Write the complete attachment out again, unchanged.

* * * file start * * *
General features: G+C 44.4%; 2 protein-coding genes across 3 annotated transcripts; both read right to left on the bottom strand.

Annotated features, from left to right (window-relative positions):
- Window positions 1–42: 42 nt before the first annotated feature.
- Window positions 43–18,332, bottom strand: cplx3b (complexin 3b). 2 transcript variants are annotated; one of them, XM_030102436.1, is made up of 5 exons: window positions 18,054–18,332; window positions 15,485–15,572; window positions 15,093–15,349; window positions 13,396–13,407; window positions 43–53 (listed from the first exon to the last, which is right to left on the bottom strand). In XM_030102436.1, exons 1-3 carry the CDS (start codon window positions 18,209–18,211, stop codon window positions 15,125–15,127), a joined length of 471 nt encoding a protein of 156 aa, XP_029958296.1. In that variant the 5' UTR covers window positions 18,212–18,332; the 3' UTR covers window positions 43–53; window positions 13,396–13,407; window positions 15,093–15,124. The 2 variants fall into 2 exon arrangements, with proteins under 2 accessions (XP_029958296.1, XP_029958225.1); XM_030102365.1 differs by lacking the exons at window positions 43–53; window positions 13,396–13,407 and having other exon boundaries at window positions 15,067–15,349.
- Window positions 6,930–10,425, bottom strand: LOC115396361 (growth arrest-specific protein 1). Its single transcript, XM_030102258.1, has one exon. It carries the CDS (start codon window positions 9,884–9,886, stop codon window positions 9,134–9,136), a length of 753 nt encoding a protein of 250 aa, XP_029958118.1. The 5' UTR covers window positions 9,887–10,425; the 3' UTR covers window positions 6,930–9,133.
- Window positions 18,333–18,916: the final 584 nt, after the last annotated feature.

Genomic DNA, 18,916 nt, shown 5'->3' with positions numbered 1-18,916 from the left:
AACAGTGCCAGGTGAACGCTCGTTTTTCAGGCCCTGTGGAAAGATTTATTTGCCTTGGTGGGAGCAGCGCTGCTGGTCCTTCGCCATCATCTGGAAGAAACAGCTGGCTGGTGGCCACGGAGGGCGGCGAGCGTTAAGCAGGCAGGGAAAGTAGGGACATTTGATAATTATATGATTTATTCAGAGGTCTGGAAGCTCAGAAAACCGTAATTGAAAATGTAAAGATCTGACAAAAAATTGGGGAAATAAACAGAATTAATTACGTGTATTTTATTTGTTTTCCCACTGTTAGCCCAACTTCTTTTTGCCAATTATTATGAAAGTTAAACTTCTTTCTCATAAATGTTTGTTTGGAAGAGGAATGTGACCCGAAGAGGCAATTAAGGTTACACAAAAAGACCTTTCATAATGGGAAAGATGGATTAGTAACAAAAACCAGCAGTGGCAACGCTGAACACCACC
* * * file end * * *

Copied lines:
General features: G+C 44.4%; 2 protein-coding genes across 3 annotated transcripts; both read right to left on the bottom strand.

Annotated features, from left to right (window-relative positions):
- Window positions 1–42: 42 nt before the first annotated feature.
- Window positions 43–18,332, bottom strand: cplx3b (complexin 3b). 2 transcript variants are annotated; one of them, XM_030102436.1, is made up of 5 exons: window positions 18,054–18,332; window positions 15,485–15,572; window positions 15,093–15,349; window positions 13,396–13,407; window positions 43–53 (listed from the first exon to the last, which is right to left on the bottom strand). In XM_030102436.1, exons 1-3 carry the CDS (start codon window positions 18,209–18,211, stop codon window positions 15,125–15,127), a joined length of 471 nt encoding a protein of 156 aa, XP_029958296.1. In that variant the 5' UTR covers window positions 18,212–18,332; the 3' UTR covers window positions 43–53; window positions 13,396–13,407; window positions 15,093–15,124. The 2 variants fall into 2 exon arrangements, with proteins under 2 accessions (XP_029958296.1, XP_029958225.1); XM_030102365.1 differs by lacking the exons at window positions 43–53; window positions 13,396–13,407 and having other exon boundaries at window positions 15,067–15,349.
- Window positions 6,930–10,425, bottom strand: LOC115396361 (growth arrest-specific protein 1). Its single transcript, XM_030102258.1, has one exon. It carries the CDS (start codon window positions 9,884–9,886, stop codon window positions 9,134–9,136), a length of 753 nt encoding a protein of 250 aa, XP_029958118.1. The 5' UTR covers window positions 9,887–10,425; the 3' UTR covers window positions 6,930–9,133.
- Window positions 18,333–18,916: the final 584 nt, after the last annotated feature.

Genomic DNA, 18,916 nt, shown 5'->3' with positions numbered 1-18,916 from the left:
AACAGTGCCAGGTGAACGCTCGTTTTTCAGGCCCTGTGGAAAGATTTATTTGCCTTGGTGGGAGCAGCGCTGCTGGTCCTTCGCCATCATCTGGAAGAAACAGCTGGCTGGTGGCCACGGAGGGCGGCGAGCGTTAAGCAGGCAGGGAAAGTAGGGACATTTGATAATTATATGATTTATTCAGAGGTCTGGAAGCTCAGAAAACCGTAATTGAAAATGTAAAGATCTGACAAAAAATTGGGGAAATAAACAGAATTAATTACGTGTATTTTATTTGTTTTCCCACTGTTAGCCCAACTTCTTTTTGCCAATTATTATGAAAGTTAAACTTCTTTCTCATAAATGTTTGTTTGGAAGAGGAATGTGACCCGAAGAGGCAATTAAGGTTACACAAAAAGACCTTTCATAATGGGAAAGATGGATTAGTAACAAAAACCAGCAGTGGCAACGCTGAACACCACC